8. by   dawngloves
    I've worked at Catholic hospitals. The only difference I saw was that we had morning and evening prayer on the overhead paging system, mass broadcast on the TV and a resident priest that came around and gave communion. Oh yeah, and the crosses everywhere.
    I'm not a Catholic, but always liked the prayers. I would stop if I could and just meditate for a minute. The priest were always good too. Great guys, could talk to them about everything.
  9. by   BadBird
    I currently work agency in a catholic hospital and find it very good, not really any different than anyother hospital except you see nuns in the units. Since I work only nights I don't know what they do during the day. The hospital is a bit cleaner than another non catholic hospital I work in, friendly atmosphere and employees who have been there 20 plus years. Most RN's there have the same complaints as anywhere but continue to work there because they like the units and other staff.
  10. by   SmilingBluEyes
    I work in both. One Catholic , one NON-religion-affiliated. I like the morning and evening prayers over the loudspeakers. Find it reassuring somehow. The only down side I can think of for our patients, is tubals have to be "approved" by the Sister, in advance. That can be a pita for some patients, esp those who are NOT Catholic or Christian. Usually, tho, this is explained to them. Yes, there crosses in all rooms and at the front desk. Does not bother me; find it kinda reassuring, even tho I am not Catholic. We received personal prayer books from the auxillary at Christmas time. We see nuns here and there. Chaplains also. Nothing overbearing at all goes on there. Patients don't seem bothered by all this. Other than that, not much difference than working in the secular system.
    Last edit by SmilingBluEyes on Jan 27, '03
  11. by   delirium
    Thanks for all your responses.

    I was actually raised Catholic (*gasp*), but have no experience with catholic (or any other religious affiliation) hospitals. All of my clinicals have been in non-religious affiliated facilities.

    Its funny because this hospital has a very religious sounding name, and when I read it was a catholic facility I was still kind of shocked. Go figure.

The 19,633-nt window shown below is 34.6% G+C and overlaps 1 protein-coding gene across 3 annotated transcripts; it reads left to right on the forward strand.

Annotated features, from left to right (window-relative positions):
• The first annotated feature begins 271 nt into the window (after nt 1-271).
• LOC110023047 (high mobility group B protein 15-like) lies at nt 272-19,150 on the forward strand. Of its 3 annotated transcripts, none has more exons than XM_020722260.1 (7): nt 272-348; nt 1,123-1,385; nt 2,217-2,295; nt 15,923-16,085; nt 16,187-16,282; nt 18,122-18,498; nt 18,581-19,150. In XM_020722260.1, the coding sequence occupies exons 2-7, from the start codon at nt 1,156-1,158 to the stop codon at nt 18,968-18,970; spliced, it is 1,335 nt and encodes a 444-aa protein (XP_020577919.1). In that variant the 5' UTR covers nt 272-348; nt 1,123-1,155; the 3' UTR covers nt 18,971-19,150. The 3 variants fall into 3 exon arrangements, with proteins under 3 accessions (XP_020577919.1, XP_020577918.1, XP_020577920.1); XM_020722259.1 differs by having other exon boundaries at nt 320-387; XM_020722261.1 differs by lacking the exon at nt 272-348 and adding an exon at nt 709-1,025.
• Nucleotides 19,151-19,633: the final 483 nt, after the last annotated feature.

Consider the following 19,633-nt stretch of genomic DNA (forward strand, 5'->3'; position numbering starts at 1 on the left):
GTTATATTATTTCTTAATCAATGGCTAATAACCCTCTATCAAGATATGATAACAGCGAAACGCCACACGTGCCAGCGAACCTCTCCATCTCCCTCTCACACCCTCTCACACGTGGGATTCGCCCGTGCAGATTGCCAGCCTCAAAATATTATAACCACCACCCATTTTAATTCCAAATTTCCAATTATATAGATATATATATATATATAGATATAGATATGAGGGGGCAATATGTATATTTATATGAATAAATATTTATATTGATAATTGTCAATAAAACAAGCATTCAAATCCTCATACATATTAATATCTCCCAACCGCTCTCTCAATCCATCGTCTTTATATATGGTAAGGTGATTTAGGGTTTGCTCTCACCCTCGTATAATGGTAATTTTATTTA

Anyway, thanks for your collective input.
  12. by   Tookie
    I work for a religous organisation - Have found them to be very supportive and for me the best lot of people that l have worked for - Not evryone in the organisation might agree however that is where l am coming from -
    Yes there are religously significat items - but as we promote a home like environment it is within taste - there are regular services and support for the residents their familiy and staff. We also have a full time chaplian
  13. by   Dr. Kate
    I also work in both a Catholic hospital and a for profit non-religious one. I concur with everything said above.
    The Catholic hospital where I work was bought 6 years ago by another Catholic system. The difference is the way those two organizations runs things is like night and day. That's a corporate culture thing.
    The biggest differences I see between the Catholic and the not is in the use of the Chaplain. Chaplains come in for those life altering things that happen in a gentler, less obtrusive, more humane way than do the social workers who do similar things and they tend to be less harried and rushed. The involvement of the ethics committee in care issues is greater in the Catholic hospital. It seems to help to have a defined tradition backing up the ethical decision making.

    I prefer working at the non-religious hospital because as I have grown older I have become less and less tolerate of hypocrisy. I find I hold the Catholic hospital to a higher standard--I expect them to really do those things they post on the walls about the mission and values of the organization to their employees as well as their patients. (Again a corporate culture thing.)
  14. by   Rock
    Hi Reb:

    I have worked in Catholic hospitals in the past.

    At this present time, you will rarely see a nun in
    any kind of a habit. In fact, you won't even know
    anymore who is a nun and who is not.

    Catholic hospitals are no different than private-
    for-profit hospitals. They are now run by a paid
    administrator, and except for abortions, you'd
    never know you were working in a religious hospital.